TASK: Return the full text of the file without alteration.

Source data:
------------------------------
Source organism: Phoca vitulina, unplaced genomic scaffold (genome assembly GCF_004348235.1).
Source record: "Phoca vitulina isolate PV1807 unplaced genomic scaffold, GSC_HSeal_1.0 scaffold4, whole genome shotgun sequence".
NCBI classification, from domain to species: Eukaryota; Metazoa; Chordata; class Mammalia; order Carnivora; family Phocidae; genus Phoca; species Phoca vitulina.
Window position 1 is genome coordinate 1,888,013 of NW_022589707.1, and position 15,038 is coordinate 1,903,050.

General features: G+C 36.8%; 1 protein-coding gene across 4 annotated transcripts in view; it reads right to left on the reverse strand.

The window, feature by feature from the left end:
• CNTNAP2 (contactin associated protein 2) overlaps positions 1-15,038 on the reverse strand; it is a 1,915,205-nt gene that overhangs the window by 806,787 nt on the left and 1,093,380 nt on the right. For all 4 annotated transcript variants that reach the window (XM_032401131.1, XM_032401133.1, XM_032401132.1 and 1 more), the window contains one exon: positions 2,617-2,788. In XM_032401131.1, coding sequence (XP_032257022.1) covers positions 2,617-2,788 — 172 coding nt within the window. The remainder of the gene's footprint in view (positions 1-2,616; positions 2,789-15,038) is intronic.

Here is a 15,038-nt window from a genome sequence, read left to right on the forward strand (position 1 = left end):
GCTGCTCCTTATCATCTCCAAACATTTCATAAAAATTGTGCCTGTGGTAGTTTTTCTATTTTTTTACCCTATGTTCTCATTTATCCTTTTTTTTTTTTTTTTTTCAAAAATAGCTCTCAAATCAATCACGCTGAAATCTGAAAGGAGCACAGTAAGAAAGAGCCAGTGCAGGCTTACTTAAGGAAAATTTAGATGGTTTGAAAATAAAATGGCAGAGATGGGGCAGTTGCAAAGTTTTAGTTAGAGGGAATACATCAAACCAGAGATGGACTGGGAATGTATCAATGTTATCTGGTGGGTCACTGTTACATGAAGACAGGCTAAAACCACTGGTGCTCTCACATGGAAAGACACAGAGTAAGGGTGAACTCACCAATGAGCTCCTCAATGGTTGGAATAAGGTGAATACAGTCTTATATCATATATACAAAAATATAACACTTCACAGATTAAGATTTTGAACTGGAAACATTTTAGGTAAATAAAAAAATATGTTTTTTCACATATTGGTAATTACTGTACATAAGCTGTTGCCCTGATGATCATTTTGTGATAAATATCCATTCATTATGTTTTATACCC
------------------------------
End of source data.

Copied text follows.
Source organism: Phoca vitulina, unplaced genomic scaffold (genome assembly GCF_004348235.1).
Source record: "Phoca vitulina isolate PV1807 unplaced genomic scaffold, GSC_HSeal_1.0 scaffold4, whole genome shotgun sequence".
NCBI classification, from domain to species: Eukaryota; Metazoa; Chordata; class Mammalia; order Carnivora; family Phocidae; genus Phoca; species Phoca vitulina.
Window position 1 is genome coordinate 1,888,013 of NW_022589707.1, and position 15,038 is coordinate 1,903,050.

General features: G+C 36.8%; 1 protein-coding gene across 4 annotated transcripts in view; it reads right to left on the reverse strand.

The window, feature by feature from the left end:
• CNTNAP2 (contactin associated protein 2) overlaps positions 1-15,038 on the reverse strand; it is a 1,915,205-nt gene that overhangs the window by 806,787 nt on the left and 1,093,380 nt on the right. For all 4 annotated transcript variants that reach the window (XM_032401131.1, XM_032401133.1, XM_032401132.1 and 1 more), the window contains one exon: positions 2,617-2,788. In XM_032401131.1, coding sequence (XP_032257022.1) covers positions 2,617-2,788 — 172 coding nt within the window. The remainder of the gene's footprint in view (positions 1-2,616; positions 2,789-15,038) is intronic.

Here is a 15,038-nt window from a genome sequence, read left to right on the forward strand (position 1 = left end):
GCTGCTCCTTATCATCTCCAAACATTTCATAAAAATTGTGCCTGTGGTAGTTTTTCTATTTTTTTACCCTATGTTCTCATTTATCCTTTTTTTTTTTTTTTTTTCAAAAATAGCTCTCAAATCAATCACGCTGAAATCTGAAAGGAGCACAGTAAGAAAGAGCCAGTGCAGGCTTACTTAAGGAAAATTTAGATGGTTTGAAAATAAAATGGCAGAGATGGGGCAGTTGCAAAGTTTTAGTTAGAGGGAATACATCAAACCAGAGATGGACTGGGAATGTATCAATGTTATCTGGTGGGTCACTGTTACATGAAGACAGGCTAAAACCACTGGTGCTCTCACATGGAAAGACACAGAGTAAGGGTGAACTCACCAATGAGCTCCTCAATGGTTGGAATAAGGTGAATACAGTCTTATATCATATATACAAAAATATAACACTTCACAGATTAAGATTTTGAACTGGAAACATTTTAGGTAAATAAAAAAATATGTTTTTTCACATATTGGTAATTACTGTACATAAGCTGTTGCCCTGATGATCATTTTGTGATAAATATCCATTCATTATGTTTTATACCC